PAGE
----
The story of Sita’s abduction by demon king Ravana is one of the most famous stories in the Hindu epic the Ramayana. Given religions’ anti-demon bias, we think Ravana was unfairly vilified in this story. We wanted to portray a love story, previously misrepresented as abduction, from the perspective of Sita who had to deny her true love for Ravana to protect herself from the vengeful god Rama.
The month of Ramadan is a period of time where Muslims are obligated to fast from sunrise until sunset. At the end of each day, the breaking of fast is called iftar. In many places in the world, eating in public is criminalized during Ramadan, and many more people are forced to fast against their will due to familial or communal pressure. This art in celebration of Ramadan features two chadori women who are breaking their fast in the most sinful way possible!
Sex-negativity was introduced to Hinduism through the invasion of the British and Islamic empires. While we take issue with many other aspects of Hinduism, like superstition, the caste system, and the idea of karma, its attitude towards sexuality was not always so restrictive. In our version of this Hindu mythology, Hindu goddesses like Lakshmi and Draupadi, want to let their worshippers know that there’s nothing wrong with sex and sexuality, and in fact they celebrate it!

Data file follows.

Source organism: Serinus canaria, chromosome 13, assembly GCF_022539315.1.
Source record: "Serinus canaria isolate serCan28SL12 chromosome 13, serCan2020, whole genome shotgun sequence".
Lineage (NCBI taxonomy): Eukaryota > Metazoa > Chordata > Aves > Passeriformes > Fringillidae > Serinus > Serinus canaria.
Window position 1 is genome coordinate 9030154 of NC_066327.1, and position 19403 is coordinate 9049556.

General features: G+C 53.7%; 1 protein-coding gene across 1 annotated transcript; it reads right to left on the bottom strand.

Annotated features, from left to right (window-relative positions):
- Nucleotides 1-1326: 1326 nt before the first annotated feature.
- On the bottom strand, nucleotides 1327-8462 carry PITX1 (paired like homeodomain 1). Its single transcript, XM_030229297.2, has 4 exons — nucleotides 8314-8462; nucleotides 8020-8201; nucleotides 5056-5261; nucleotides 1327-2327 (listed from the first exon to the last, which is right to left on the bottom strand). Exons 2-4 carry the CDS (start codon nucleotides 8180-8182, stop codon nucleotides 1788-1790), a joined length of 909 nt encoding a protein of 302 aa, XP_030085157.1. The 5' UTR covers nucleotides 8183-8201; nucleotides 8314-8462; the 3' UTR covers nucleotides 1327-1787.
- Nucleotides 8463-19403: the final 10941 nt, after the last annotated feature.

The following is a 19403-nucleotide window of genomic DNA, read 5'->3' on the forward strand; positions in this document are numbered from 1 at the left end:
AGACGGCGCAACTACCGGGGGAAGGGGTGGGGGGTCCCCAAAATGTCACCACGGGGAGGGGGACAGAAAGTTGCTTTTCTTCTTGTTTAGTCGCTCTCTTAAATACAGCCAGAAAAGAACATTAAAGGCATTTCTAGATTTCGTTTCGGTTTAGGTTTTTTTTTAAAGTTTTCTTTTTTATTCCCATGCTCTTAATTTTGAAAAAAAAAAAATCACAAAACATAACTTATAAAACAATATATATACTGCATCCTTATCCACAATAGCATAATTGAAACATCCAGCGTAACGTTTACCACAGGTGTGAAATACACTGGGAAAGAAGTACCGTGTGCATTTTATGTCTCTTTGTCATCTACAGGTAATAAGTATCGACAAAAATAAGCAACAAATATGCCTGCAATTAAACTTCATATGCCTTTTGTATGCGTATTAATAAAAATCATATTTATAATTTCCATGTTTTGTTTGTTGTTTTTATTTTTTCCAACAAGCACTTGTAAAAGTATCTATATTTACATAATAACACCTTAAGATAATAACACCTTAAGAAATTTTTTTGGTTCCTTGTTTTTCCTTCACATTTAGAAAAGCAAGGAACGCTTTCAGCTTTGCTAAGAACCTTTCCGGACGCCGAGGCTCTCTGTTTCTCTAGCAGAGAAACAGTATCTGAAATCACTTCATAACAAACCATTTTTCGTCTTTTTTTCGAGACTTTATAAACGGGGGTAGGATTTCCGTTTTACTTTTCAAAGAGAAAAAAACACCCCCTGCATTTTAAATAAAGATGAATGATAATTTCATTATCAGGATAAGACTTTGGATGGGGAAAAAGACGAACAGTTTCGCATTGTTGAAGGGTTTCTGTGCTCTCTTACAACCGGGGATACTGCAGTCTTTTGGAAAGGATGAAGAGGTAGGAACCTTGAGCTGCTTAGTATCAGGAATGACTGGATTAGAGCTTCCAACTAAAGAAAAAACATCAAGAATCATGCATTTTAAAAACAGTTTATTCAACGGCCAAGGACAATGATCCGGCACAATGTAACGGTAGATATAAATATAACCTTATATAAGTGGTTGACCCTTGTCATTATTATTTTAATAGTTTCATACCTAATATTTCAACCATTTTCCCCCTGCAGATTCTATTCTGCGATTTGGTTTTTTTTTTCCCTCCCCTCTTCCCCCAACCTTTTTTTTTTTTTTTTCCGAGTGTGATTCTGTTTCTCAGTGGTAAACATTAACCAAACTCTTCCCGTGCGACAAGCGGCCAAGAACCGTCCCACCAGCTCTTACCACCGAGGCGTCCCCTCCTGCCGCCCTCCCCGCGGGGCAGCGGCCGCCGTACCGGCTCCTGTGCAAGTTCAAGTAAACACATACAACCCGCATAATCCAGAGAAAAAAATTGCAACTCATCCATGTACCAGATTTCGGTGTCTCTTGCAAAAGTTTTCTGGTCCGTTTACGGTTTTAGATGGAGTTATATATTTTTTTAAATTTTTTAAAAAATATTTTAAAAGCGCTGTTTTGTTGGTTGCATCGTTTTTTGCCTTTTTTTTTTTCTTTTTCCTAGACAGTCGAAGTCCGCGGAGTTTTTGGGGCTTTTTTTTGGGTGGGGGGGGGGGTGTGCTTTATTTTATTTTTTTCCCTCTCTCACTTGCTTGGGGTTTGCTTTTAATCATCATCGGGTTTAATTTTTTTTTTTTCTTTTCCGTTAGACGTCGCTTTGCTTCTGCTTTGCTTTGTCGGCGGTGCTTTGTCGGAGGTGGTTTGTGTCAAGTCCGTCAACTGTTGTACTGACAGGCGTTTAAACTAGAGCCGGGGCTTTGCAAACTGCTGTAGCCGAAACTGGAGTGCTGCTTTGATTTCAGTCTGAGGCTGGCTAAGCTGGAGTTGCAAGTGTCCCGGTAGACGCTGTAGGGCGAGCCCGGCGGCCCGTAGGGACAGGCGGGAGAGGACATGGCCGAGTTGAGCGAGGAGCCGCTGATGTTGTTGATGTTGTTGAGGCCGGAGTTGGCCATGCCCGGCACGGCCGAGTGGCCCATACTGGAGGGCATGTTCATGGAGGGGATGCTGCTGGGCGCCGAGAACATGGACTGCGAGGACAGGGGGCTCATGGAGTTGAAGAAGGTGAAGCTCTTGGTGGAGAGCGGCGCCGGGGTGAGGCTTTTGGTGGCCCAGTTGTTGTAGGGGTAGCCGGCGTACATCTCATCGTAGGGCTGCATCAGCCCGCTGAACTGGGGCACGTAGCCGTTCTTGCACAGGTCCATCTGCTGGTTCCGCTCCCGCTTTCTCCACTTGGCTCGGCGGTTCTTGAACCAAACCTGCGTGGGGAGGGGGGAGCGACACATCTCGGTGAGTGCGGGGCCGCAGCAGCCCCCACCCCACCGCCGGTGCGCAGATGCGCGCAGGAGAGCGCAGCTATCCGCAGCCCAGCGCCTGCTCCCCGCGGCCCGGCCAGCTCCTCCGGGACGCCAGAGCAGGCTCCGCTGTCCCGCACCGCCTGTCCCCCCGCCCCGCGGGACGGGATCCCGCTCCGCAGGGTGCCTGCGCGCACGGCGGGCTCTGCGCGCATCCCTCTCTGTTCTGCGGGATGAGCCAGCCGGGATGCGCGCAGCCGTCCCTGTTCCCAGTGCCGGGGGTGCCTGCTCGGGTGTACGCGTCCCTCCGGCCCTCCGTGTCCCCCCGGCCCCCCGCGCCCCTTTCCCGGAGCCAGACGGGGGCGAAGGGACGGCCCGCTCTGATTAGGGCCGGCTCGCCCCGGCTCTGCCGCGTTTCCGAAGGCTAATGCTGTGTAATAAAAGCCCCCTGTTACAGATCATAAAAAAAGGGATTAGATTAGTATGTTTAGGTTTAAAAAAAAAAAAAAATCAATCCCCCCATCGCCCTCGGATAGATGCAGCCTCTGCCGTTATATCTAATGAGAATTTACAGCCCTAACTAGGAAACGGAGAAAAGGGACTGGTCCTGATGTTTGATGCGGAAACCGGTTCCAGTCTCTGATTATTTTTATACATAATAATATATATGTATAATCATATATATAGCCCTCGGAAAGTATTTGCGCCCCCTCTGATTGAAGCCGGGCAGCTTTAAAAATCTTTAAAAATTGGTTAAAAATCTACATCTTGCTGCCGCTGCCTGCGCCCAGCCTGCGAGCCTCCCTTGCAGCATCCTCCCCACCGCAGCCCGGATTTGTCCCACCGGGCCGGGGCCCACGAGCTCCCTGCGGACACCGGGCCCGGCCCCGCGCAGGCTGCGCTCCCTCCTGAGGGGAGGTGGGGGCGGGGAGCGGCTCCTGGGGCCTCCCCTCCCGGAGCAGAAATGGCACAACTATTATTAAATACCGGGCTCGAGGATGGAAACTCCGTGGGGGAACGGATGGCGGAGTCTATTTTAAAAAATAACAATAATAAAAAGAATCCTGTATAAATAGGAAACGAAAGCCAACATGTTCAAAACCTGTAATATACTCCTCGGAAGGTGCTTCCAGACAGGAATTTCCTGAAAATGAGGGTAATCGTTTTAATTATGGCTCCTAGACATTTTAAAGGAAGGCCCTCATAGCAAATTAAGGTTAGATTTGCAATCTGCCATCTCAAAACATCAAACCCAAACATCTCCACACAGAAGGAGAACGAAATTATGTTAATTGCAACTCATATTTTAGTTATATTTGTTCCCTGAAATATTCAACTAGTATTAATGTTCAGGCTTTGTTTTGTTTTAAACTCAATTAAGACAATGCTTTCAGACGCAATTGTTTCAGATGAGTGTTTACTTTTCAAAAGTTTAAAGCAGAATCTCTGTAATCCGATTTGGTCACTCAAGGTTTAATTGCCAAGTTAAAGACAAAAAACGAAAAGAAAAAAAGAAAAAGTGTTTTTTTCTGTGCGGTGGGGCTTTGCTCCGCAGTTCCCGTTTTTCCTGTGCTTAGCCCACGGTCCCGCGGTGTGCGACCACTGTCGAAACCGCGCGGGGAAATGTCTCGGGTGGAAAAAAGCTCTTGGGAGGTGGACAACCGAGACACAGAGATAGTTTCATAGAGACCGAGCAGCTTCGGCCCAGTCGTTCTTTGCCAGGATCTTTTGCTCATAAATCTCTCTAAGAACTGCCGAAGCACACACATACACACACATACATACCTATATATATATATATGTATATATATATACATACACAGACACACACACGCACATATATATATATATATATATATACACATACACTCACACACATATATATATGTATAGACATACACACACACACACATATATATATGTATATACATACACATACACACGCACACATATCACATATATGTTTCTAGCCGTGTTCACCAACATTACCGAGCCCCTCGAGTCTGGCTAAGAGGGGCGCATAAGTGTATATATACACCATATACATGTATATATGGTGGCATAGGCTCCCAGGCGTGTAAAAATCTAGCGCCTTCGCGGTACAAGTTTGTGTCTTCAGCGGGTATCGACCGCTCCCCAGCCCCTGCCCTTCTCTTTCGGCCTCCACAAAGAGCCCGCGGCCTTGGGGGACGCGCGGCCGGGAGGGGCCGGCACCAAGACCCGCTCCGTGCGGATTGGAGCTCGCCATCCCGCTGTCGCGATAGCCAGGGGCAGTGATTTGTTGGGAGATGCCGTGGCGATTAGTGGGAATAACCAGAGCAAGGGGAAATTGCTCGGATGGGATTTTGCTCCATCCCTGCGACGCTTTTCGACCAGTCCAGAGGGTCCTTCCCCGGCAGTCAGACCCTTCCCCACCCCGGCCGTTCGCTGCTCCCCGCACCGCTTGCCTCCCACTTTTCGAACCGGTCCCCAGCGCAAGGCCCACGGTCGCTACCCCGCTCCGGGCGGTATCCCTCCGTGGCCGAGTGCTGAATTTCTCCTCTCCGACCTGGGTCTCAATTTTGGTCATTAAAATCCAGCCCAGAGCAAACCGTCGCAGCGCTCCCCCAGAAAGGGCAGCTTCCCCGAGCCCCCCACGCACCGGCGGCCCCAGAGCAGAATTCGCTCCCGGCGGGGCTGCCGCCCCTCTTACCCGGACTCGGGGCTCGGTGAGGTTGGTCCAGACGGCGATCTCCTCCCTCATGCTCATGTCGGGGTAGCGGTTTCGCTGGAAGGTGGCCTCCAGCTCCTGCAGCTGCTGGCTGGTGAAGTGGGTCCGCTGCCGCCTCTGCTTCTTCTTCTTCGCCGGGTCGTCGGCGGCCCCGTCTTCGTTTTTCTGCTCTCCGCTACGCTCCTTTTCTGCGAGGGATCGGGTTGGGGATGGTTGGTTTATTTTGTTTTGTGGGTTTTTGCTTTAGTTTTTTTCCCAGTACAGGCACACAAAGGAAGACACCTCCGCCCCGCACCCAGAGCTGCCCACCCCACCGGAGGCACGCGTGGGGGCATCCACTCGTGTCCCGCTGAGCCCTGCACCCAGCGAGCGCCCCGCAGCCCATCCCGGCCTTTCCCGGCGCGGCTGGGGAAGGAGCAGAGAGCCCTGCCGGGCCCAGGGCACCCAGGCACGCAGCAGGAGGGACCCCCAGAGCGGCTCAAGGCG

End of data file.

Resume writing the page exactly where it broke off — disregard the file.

According to Hindu scripture, Hindu God Lord Rama beheaded a low-caste man, Shambuka, for trying to attain heaven and reach godhood through acts forbidden to people of such low-caste. This reminded us of how the Biblical God prohibited man from eating the fruit of knowledge and how the devil told Eve "For God knows that when you eat from it your eyes will be opened, and you will be like God..."
Gods are often used in mythology to remind humans to stay in their place, not to ask questions, accept their roles and obey. Devil and demons on the other hand are used to portray the rebels, the curious, the blasphemers, and the ambitious as villains.
In our version of the story, we make the two worlds cross and have one rebel come to the aid of another, against the tyranny of gods.
The Hindu Goddess Lakshmi is known by many as a deity of wealth, prosperity, and fortune. Here she is pictured gifting a blessing of the cryptocurrency Ethereum.
Currencies, like myths, are stories that obtain their value from the people who believe in them. We don’t know what stories we are going to tell each other in the future, but if humanity is to reach godhood, the stories that are currencies will have to be stories that we want to tell, not stories that are written for us by central banks or governments.